What did I learn? I met resilient people–and some difficult people–and I learned again to appreciate how others experience the world. We helped people gain access into the community. We worked with officials, business owners, restaurant owners and others, to get problems solved. Jaci and I, together with Pete and Starla, took a law that appeared on paper, and we turned it into a force for inclusion within the community. The law worked in the real world, if we put in the effort–and that’s an important lesson.

What is the present problem that I’m working on? I was recently approached by a friend who observed a family struggling to help a person in a wheelchair up onto the board sidewalk at the Lincoln Home National Historic Site in downtown Springfield. To do this, the family had to lift the heavy wheelchair up from the pebbled streets over a six-inch wooden barrier, acting as a curb. This barrier, unlike modern streets with curb cuts, had no area cut out for easy passage. There’s a picture with this article; many of us wouldn’t notice the curb, but people in wheelchairs must notice every curb and barrier; and that’s the point of the ADA, that it’s time to notice – and correct – barriers that hold people back.

This Lincoln Home Site is two blocks from my former office, and also has several other federal offices. I know the area well, and I notice barriers. Frankly, I should have said and done something about curb cuts in these wooden barriers, when I was enforcing the ADA. So I recently enlisted my friends Pete and Starla from the Center for Independent Living to look carefully at the Site, and they concluded that it was not compliant. Then I found them an ADA attorney, and the attorney found the Site’s own report acknowledging multiple barrier violations. I am working with Pete, Starla and the attorney to get it right.

Lincoln Home, shown ADA compliant. Note ramps at red arrows.

Please let me close this article with a question: “If I approached Mr. Lincoln and I explained that his sidewalk and neighborhood did not follow the law and did not allow the public to have the access that they expect, how would he have responded?” I believe that this conversation would have gone well and ended well. If you live in Springfield long enough, you begin to imagine conversations with Mr. Lincoln, and these imaginary conversations tend to go well and end well.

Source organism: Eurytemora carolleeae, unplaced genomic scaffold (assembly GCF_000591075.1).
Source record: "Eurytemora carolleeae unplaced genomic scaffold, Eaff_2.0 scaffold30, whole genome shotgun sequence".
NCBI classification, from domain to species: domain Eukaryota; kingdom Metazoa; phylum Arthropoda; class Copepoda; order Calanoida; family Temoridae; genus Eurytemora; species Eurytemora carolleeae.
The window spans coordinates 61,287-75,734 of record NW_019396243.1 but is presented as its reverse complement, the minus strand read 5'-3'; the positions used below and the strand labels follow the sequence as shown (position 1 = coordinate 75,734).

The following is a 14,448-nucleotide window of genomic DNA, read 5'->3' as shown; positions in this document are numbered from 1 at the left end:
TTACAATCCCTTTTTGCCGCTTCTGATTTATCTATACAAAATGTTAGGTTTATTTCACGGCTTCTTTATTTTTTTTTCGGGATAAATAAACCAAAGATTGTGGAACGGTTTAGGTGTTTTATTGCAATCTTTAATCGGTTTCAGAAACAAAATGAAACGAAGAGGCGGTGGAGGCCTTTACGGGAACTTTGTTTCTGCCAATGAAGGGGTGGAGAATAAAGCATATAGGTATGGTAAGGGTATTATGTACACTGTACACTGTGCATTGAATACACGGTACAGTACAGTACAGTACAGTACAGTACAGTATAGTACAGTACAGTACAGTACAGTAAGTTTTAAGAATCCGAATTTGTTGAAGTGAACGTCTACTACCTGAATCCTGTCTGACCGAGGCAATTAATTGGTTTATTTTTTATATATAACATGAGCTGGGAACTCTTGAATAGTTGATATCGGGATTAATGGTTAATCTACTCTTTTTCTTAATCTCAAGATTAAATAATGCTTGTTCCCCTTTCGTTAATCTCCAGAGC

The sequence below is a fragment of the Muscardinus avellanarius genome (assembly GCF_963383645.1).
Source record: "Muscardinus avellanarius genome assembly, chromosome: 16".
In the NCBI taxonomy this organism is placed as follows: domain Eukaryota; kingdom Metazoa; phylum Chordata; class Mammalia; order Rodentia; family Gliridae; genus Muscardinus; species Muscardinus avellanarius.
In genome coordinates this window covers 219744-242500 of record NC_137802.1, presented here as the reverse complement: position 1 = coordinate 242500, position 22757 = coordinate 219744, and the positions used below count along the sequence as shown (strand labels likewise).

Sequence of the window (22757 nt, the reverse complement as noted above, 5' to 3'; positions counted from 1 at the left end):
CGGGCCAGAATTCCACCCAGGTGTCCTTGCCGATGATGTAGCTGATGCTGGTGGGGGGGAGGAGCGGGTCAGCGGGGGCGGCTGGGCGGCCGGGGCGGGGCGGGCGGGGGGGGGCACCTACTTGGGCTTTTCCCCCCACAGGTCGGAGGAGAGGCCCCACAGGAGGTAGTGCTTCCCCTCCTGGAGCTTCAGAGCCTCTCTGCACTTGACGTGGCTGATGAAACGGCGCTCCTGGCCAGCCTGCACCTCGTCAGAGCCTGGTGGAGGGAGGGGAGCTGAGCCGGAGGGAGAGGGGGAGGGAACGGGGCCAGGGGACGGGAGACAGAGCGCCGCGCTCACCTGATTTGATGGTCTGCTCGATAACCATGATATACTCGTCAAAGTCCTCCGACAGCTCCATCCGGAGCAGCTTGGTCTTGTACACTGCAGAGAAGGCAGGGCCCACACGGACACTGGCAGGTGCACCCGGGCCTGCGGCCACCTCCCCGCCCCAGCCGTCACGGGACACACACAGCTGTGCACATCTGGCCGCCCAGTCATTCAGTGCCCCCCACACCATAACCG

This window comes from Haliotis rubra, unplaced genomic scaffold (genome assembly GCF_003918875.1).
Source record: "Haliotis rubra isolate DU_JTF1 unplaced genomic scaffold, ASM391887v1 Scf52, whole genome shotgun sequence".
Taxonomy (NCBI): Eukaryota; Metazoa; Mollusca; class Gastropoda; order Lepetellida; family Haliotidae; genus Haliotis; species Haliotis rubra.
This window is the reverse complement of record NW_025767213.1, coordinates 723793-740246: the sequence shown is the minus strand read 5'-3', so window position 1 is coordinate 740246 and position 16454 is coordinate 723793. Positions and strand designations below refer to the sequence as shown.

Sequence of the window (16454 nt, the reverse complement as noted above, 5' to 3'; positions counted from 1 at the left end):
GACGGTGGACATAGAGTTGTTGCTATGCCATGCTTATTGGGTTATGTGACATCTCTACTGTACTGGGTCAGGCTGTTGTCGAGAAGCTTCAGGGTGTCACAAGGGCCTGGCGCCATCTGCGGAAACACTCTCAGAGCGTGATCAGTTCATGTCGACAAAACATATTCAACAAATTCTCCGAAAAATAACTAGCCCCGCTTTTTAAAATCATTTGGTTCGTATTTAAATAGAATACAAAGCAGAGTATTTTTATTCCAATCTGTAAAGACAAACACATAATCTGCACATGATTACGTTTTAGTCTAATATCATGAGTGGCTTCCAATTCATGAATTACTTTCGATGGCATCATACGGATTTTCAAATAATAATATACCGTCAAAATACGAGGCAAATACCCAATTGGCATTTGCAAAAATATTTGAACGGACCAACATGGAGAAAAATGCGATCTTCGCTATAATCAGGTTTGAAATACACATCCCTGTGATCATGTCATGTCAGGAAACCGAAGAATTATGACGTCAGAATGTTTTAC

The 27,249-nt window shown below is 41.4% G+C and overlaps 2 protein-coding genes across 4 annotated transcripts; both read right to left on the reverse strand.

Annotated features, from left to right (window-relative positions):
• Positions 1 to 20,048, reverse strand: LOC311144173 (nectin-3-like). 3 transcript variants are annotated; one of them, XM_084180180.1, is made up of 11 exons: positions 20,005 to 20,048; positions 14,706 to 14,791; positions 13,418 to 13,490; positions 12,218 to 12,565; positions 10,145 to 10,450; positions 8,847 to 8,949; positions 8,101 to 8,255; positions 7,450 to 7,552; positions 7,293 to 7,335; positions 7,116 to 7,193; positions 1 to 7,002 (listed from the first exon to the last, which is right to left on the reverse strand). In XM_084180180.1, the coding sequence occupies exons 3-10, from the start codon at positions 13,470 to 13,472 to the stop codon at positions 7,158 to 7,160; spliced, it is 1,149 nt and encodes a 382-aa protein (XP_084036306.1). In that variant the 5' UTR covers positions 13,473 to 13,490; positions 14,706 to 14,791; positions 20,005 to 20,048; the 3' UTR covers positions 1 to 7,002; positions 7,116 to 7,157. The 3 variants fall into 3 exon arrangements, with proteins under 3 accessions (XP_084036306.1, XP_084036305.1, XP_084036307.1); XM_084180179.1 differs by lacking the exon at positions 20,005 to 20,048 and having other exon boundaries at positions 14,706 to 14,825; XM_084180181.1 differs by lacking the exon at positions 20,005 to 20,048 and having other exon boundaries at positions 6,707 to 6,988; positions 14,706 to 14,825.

Postscript: In 2010, I became the United States Attorney; I hired an Assistant United States Attorney who continues this ADA work. In 2016, I retired. In 2022, the Abraham Lincoln Association gave me the Lincoln the Lawyer Award – an extraordinary honor.

 

We invite your comments below.

2 comments to My Work with the ADA

  • Jay Hatch

    Jim, Congratulations on your work and work with others to rmove these barriers! While at graduate school I had a focus on cross-cultural education so out of curiosity I rousted myself to attend an 8 AM presentation by a fellow grad student I didn’t know on Living Cross-Culturally At UMAss. To my surprise, and ever after apprieciation and “awokeness”, I was made aware of the barriers she face on campus as someone confined to a wheelchair mobility. I wish I could say that I went out and fixed things, but I did support her efforts whenever she asked and have been alert to pointing out to others those I see and avoiding creating similar problems in the years since. Jay

  • Cory Christopher T.

    Bravo. The spirit of Lincoln still inspires. My grandmother sssembled a small collection of Lincolniana (c. 20 items, later donated to an appropriate museum, remembered by others in the
    family I’m now going to ask to recall. Such giants are good to keep in mind.
    —Chris